Another week, another collection of events. And because that’s our job, Fortitude has been writing about these things, purely so that you, dear readers, can consume the meal of information that we have so delightfully served to you. Feast your eyes and your brains on the buffet of information below this introductory paragraph.
It’s the story on everyone’s lips. The ever developing situation in Ukraine has captivated the interest of the public and media over the past three months. Rioting, protest and violence in a country that’s sufficiently European enough to make everyone interested in what’s going on. This is no 3rd World state, this is real and it’s relatively close to where we live. And we thought that we had seen it come to a close, but alas, no such luck. Joe details the continuing protests and their violent developments here.
This time of year again, and tis the season to poke and prod the North Koreans. Last year, they started testing the delivery options for a Nuclear payload, threatening everyone and puffing out their chests. This time, the UN has produced a report on the frankly horrific and barbaric punishments, work camps that resemble Nazi concentration camps and general dickishness. In this article, Zak Janes points out the fact that, true to form, the North Korean government (read; Kim Kong-Un) probably don’t give a hoot about anything the United Nations has to say about them. They are North Korea’s people and they will treat them how they like, which just so happens to be horrific. Read more here.
Sometimes the media can only reasonably cope with maybe 3 or 4 stories a week. What with the Ukraine casting a fiery glow on the eastern fringes of Europe, the lingering embers of discontent that can be seen in South America do little to warrant any attention. But, rest assured, people are up certain creeks (paddle absent), things have been crudely thrown at fans and things have generally been going tits up. But the problems in Venezuela have largely been ignored by the world. Chances are, you didn’t even know about it. We attempt to rectify that problem, right here.
Turns out that the school slut of British politics Nick Clegg is, true to form, getting around a bit (this analogy will now cease before it gets too graphic). Since the formation of the Coalition government all those years ago, Nick Clegg has systematically given the general public absolutely no reason to trust him with anything vaguely resembling power. The coalition has certainly done much more to hurt the Lib Dems than the Conservatives, but now Clegg is attempting to throw his lot in with Miliband and co. Joe contemplates on this latest development precisely after you press the hyperlink that follows this sentence. Here.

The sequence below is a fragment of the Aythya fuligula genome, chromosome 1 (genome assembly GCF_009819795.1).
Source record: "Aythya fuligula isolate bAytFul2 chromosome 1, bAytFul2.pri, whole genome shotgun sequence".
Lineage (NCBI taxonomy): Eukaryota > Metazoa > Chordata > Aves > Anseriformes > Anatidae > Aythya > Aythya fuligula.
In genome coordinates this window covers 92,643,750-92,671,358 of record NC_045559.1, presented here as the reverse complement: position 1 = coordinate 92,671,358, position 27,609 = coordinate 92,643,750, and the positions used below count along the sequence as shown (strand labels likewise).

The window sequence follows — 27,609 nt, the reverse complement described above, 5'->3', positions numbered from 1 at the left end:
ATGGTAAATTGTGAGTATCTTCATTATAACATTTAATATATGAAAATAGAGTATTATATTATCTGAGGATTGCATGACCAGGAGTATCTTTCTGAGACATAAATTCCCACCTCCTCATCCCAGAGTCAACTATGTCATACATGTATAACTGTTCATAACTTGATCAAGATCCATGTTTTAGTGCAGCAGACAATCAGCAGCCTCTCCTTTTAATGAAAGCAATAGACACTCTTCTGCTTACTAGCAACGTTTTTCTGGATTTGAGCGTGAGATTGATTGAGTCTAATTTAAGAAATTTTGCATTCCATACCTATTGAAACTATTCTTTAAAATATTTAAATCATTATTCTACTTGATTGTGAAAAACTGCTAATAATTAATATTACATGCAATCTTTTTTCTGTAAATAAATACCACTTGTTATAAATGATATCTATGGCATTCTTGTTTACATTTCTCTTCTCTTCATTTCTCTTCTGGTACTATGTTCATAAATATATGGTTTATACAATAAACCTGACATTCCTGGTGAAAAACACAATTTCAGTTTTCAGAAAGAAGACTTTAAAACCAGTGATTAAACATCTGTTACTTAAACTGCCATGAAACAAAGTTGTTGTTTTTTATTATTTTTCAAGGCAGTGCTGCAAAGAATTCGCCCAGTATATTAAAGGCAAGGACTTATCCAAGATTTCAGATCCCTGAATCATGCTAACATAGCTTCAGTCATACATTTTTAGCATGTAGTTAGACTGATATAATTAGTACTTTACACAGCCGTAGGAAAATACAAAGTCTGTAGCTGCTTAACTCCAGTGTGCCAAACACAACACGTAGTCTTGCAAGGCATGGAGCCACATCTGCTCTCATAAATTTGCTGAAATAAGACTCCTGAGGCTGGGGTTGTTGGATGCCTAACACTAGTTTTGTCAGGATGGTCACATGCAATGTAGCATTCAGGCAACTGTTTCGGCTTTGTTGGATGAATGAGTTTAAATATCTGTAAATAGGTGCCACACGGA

What are you doing with your Sunday afternoon? Tea? Watching the last bits of the Winter Olympics? Why not read Alexander’s contemplations on the relationship between the public and their constant whining (he said, indelicately). As was so much more delicately put by Abraham Lincoln: ““You can please some of the people some of the time, all of the people some of the time, some of the people all of the time but you can never please all of the people all of the time.”. It’s a fact that makes life much easier to cope with, but so many people don’t. Read all about it, here.
There is a distinct difference between things that don’t work and things that just seem to be normal; the average undistinguishing facets of our lives that warrant no mention or attention. We notice computers, we don’t notice placemats. Things that work, we don’t care about them. When’s the last time you had an issue with a coathanger? When’s the last time you noticed your phone (unless, of course, you own one of the mythical early days Nokia phones)? And what’s one thing that everyone notices? Parking. If after a long day at work you drive home and can’t find a parking space, it could quite easily be equated to the feeling of losing a loved one. Mark delves into why the human race and society are completely mental right here.
So the government, some other governments and probably someone else are looking at your emails and flicking through your Facebook pictures like a reminiscent and disgruntled ex. Shocking news?! Hardly, that’s so 2013. But due to the tragic nuances of modern society and our incessant desire for change, we’ve moved on from the NSA’s indecent intrusion to our personal lives. Online snooping has largely been forgotten by everyone apart from the people doing it. Like a thief that got caught by the police, who then got distracted and the thief got back to stealing things, nothing really came of it. Adam Kibbey makes his debut article for Fortitude here.